Heading over the bridge towards Corrour Bothy.
Mountain on left Devil’s Point – this photo was taken at 10.20pm!

Corrour Bothy is a simple stone building but a lifesaver albeit for some! Perhaps the most famous bothy in the world and the oldest still in use.

Corrour Bothy

Located below Coire Odhar, at the foot of the arrowhead peak of The Devil’s Point in the Lairig Ghru, Corrour bothy occupies a prime position at the heart of some of the wildest country in the Scottish Highlands.

Corrour Bothy

The amazing rocky Devils Point was in full view.  It would have been easy to stop at this point and pitch the tent beside the bothy as it was late but our plan all along had been to sleep up on the bealach. 

Corrour Bothy

So we started to climb the path that took us up close by the Allt a ‘Choire Odhair into the high corrie and sooner than we expected we were onto the bealach with The Devils Point just in front of us.  This is where we would stay for the night.  It was almost midnight!

Devil’s Point in front.
Midnight – Home Sweet Home.

After our nights rest or possibly not as it blew a hoolie the whole night long, we woke to blue skies and calm conditions.

Before packing up the tent we quickly sumitted the Devils Point, this was my quickest Munro summit to date purely by camping so close, if only they all could be that easy!

Devil’s Point Summit 💙.

Views were amazing right up the Lairig Ghru and towards the mountains all around us.

Views down and along the Lairig Ghru.
Cairn Toul in the background, the large grey pointed stoney one.

Then we were off to Munro No2 – Cairn Toul, whereby the clouds rolled in and we could not see a thing, the conditions got very cold also so we didnt hang about.

Cairn Toul
Heading forward towards Sgòr an Lochain Uaine.

The walk to Sgòr an Lochain Uaine, also known as the Angel’s Peak was really nice even in the cold, windy conditions. We even came across the Cairngorm reindeer which I always love to see when I’m out here, and its not often you do come across them so we hung around for quite some time watching them.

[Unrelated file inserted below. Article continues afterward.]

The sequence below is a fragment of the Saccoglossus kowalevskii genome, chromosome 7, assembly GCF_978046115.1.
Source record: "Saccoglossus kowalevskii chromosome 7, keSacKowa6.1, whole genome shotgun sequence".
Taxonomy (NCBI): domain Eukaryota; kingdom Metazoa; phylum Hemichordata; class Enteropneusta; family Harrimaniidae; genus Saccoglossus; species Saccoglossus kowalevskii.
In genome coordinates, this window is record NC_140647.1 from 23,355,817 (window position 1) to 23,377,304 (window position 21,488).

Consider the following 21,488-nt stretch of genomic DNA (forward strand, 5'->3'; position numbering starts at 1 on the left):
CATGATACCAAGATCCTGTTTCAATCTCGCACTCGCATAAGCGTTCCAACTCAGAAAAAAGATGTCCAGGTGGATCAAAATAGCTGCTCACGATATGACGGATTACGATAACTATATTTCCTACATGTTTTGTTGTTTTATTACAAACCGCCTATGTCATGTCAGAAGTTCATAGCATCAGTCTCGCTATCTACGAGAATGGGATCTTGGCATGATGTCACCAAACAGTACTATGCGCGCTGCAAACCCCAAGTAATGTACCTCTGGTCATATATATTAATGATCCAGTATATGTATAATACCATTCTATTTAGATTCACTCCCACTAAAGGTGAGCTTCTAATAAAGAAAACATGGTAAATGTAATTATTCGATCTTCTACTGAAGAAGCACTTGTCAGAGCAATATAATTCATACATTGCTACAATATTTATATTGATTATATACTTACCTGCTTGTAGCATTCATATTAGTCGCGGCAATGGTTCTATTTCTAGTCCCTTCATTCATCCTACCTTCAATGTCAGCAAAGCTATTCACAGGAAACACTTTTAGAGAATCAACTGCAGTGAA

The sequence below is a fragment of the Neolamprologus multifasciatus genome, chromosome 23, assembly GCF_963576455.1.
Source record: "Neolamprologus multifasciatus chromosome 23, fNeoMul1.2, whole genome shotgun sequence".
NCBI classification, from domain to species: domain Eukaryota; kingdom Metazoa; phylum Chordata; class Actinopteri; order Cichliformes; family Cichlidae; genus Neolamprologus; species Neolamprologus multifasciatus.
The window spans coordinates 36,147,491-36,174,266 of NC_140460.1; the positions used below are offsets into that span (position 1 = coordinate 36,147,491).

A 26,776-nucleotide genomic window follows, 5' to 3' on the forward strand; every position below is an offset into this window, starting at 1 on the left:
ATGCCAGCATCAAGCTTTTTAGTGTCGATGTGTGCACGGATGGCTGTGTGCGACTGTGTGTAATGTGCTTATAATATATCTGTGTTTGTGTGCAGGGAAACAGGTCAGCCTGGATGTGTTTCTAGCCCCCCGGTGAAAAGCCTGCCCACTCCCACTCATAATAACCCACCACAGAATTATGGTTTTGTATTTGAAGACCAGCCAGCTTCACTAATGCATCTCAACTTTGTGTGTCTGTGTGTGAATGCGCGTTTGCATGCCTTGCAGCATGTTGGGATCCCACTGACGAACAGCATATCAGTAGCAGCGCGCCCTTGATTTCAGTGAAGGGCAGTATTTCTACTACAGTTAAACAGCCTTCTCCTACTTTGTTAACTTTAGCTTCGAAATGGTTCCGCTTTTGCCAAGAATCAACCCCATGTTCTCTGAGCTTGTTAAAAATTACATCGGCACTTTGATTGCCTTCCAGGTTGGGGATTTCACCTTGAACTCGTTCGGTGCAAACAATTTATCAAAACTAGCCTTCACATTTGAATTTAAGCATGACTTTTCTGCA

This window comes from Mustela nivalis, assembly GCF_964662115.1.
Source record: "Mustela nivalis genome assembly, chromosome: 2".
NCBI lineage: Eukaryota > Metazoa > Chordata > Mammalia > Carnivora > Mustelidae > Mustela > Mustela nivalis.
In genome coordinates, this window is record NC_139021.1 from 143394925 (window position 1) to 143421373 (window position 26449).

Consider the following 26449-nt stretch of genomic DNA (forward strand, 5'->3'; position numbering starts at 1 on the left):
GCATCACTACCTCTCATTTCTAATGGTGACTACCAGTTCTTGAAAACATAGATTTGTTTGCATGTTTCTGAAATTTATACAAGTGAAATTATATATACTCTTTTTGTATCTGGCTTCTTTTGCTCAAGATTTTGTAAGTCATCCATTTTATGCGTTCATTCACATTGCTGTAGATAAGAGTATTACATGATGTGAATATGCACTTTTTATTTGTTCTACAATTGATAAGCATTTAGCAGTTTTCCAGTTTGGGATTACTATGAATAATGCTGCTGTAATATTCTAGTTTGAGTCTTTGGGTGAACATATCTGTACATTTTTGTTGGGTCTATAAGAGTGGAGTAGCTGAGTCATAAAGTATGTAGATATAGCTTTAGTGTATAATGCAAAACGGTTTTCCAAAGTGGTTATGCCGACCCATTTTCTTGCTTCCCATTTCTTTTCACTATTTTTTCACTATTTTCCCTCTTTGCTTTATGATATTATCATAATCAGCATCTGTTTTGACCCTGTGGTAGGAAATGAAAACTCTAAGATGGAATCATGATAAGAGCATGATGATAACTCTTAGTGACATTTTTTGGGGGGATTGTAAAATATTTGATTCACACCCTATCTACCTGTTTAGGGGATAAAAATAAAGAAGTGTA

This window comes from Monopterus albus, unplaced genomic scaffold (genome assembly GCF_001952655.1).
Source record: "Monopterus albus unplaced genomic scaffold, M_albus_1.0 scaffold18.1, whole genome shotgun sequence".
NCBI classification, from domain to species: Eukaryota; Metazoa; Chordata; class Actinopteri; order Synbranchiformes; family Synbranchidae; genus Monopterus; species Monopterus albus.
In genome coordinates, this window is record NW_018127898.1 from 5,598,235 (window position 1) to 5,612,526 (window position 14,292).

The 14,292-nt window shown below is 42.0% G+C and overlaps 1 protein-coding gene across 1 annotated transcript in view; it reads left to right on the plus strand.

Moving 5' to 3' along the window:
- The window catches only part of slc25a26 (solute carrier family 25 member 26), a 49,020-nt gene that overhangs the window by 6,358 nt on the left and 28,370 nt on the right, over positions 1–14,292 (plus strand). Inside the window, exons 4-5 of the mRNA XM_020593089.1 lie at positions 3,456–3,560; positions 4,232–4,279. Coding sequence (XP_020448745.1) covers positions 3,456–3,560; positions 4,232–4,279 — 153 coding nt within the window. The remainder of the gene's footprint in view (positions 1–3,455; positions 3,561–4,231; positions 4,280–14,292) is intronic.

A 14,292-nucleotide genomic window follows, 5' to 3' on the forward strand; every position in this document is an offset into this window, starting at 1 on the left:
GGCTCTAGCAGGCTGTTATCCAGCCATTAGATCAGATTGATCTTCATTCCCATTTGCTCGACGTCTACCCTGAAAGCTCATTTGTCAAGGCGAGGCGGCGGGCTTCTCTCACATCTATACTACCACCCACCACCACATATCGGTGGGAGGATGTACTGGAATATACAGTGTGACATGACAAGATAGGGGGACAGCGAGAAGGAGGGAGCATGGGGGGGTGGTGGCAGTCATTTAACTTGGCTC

Cairngorm Reindeer

By the time we reached Munro 3 – Sgòr an Lochain Uaine and Munro 4 – Braeriach, we were back into full summer!

It was only on Braeriach that we actually saw anybody since leaving our van the evening before.

After Braeriach, we began our very long walk back out, heading through the Chalamain Gap once more.

Heading back out through the Chalamain Gap
One of the steep ascents back out 👀.

This route had been a great overnighter which I’d highly recommend.  It was very quiet and other than on Braeriach we saw no-one.  We also got mostly lucky with the weather and views were fantastic.

Three of these Munro’s had been new to us with Braeriach, the third highest mountain in Scotland and the UK being one we’ve done previously. Cairn Toul is the fourth highest mountain in Scotland and the UK after Ben Nevis and Ben Macdui which we’ve done.

The Cairngorm’s for me always feels special and with views like these it would be hard to disagree.

Sunset over the Loch Morlich and surrounding area.

Hope you enjoyed our Wild Camp ⛰⛺ Adventure Video above 👆💙🏴󠁧󠁢󠁳󠁣󠁴󠁿

Leave a Reply

Fill in your details below or click an icon to log in: Logo

You are commenting using your account. Log Out /  Change )

Twitter picture

You are commenting using your Twitter account. Log Out /  Change )

Facebook photo

You are commenting using your Facebook account. Log Out /  Change )

Connecting to %s